A project of this complexity will take several years to complete. To realize the project vision, the site must be reclaimed to safe levels in order to be suitable for the intended reuse. Final completion of the project is expected to be achieved within a five to ten year timeframe, depending on the level of contamination and reclamation needed. The period from early 2015 through December 2017 included project feasibility discussions, initial environmental assessments, securing site ownership, outreach, and formation of the Acme Working Group. Beginning in 2018, activities will be more focused on addressing the most pressing and manageable environmental and safety hazards at the site, including removal and proper disposal of the drums and asbestos containing materials and PCBs in storage areas. These activities will stabilize the site and prevent further contamination. Future assessments, anticipated to begin in the fall of 2018, will determine the extent of contamination and lead to the development of a mitigation plan and cost estimates. More detailed community discussions on the future uses of the site will follow the assessment work.
As of September 2023, over $1.1 Million has been applied from a combination of state and federal programs, foundation grants, private donations, local government sources, and other partner contributions. Direct assessment and cleanup activities constitute nearly 80% of the project costs, most of which have come from state and federal programs. In 2022, the project was awarded $1,585,000 in federal grants to remove asbestos in the buildings and initiate soil cleanup, including debris removal. As the project transitions into more active cleanup, additional non-federal sources will be needed as matching funds. Support from private foundations, local communities, and individuals will continue to be important. A fund campaign was launched in 2023 to help with matching funds for federal grants.
US Environmental Protection Agency, State of Wyoming, Laura Jane Musser Foundation,
Wolf Creek Charitable Foundation, Wyoming Community Foundation, National Wild Turkey Federation, Resource Legacy Program, The Nature Conservancy
Photo from Weston Solutions
Photo from Sheridan County Conservation District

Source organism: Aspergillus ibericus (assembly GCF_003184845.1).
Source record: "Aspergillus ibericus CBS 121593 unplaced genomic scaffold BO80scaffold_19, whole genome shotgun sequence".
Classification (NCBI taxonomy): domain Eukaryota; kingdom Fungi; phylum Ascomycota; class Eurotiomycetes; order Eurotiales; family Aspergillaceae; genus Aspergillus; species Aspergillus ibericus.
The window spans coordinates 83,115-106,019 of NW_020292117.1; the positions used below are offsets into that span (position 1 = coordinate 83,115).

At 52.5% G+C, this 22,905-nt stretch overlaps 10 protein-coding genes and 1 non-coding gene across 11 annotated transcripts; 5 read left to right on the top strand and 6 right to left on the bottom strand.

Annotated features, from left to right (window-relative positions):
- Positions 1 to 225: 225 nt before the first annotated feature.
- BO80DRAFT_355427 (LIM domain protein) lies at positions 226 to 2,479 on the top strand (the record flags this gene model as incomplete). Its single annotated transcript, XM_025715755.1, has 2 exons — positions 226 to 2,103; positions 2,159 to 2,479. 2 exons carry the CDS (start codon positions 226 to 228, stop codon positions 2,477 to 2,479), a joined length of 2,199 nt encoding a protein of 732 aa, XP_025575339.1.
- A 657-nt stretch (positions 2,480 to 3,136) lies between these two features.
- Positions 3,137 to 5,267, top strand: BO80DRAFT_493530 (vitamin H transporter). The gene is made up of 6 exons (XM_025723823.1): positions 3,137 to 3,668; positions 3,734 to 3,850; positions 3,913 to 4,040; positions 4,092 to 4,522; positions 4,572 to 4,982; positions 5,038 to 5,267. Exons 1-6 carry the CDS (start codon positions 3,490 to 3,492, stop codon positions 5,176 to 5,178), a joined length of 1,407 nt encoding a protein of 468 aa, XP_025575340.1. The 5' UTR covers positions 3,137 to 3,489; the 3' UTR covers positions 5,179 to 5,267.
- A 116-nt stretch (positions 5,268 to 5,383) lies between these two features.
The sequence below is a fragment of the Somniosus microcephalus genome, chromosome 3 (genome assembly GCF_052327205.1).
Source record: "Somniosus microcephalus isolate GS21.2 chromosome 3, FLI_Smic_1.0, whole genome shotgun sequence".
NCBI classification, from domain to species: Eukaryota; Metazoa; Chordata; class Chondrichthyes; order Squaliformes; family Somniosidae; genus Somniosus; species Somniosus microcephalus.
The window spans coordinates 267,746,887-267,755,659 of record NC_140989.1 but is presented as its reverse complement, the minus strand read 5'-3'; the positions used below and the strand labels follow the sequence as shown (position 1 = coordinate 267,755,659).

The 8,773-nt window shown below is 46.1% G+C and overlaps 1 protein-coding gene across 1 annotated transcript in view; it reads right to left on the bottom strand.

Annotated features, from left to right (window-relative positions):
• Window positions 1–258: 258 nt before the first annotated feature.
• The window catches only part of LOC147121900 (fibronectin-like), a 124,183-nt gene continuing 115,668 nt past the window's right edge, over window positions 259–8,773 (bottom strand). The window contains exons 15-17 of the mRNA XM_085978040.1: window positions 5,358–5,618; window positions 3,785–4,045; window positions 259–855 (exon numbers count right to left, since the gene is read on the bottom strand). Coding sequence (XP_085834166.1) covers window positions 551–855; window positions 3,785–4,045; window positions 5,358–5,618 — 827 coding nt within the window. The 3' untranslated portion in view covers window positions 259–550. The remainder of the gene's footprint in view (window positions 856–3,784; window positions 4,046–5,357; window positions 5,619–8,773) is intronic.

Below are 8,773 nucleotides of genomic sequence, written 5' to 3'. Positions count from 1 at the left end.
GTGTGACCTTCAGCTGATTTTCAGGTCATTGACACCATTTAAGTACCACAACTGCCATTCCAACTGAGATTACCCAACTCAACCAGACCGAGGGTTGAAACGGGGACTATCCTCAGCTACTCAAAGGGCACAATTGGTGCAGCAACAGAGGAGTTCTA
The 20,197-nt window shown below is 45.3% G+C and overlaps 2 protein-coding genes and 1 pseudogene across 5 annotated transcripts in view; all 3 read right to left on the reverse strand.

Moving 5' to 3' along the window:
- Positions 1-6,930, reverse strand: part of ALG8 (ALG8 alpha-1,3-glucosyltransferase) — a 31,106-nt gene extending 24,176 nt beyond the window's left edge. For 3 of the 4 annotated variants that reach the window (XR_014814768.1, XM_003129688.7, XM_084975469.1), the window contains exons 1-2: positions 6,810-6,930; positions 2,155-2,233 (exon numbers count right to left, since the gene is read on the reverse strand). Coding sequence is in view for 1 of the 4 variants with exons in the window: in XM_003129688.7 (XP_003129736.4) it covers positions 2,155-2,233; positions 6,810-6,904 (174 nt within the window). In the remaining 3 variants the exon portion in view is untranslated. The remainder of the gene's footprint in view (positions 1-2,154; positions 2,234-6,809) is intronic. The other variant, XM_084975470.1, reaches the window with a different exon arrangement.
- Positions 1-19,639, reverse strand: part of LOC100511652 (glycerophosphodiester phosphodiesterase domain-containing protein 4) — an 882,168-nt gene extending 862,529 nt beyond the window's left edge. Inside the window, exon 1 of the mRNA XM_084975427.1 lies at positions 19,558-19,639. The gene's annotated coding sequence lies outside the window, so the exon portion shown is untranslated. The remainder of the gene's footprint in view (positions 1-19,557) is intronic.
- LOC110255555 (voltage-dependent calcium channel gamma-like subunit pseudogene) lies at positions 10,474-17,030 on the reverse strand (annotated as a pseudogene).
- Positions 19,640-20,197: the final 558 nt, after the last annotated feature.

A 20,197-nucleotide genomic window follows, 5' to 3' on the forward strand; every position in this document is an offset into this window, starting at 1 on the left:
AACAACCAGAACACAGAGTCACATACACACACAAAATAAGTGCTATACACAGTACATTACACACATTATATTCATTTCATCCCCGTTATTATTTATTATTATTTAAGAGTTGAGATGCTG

Initial environmental assessments confirm land impacted by hazardous substances and petroleum hydrocarbons, multiple areas of drums with unknown substances, abandoned buildings contaminated with asbestos and lead-based paint, and debris.
Asbestos: Significant amounts of friable and non-friable asbestos, some of it damaged, were identified within the buildings and in storage areas. Trace amounts of asbestos were found in soils outside of the building. Over 60 cubic yards of bulk and loose asbestos were removed from the site in 2018; however there is still a large quantity within the building to be addressed.
Lead-based paint: Large amounts of lead-based paint were found on walls, ceilings, doors, and window components. Poor condition and deterioration has led to flaking paint scattered throughout the buildings and outside surfaces.
Unknown drum contents: Multiple areas of unlabeled drums are present across the site. Many of the drums are in poor condition. Assessed drums contain oxidizers, flammables, combustibles and non-combustibles. Drums unable to be assessed present unknown hazards. Over 50 55 gallon drums and contents were removed in 2018.
Other contaminants: Various metals, PCBs, petroleum hydrocarbons, and other known carcinogens were identified in soils, bank sediments, coal-ash piles, and groundwater. While much of this contamination was present is low concentrations and mainly in shallow and surface soils, exposure risks via skin contact, inhalation, and ingestion are present for anyone accessing the site.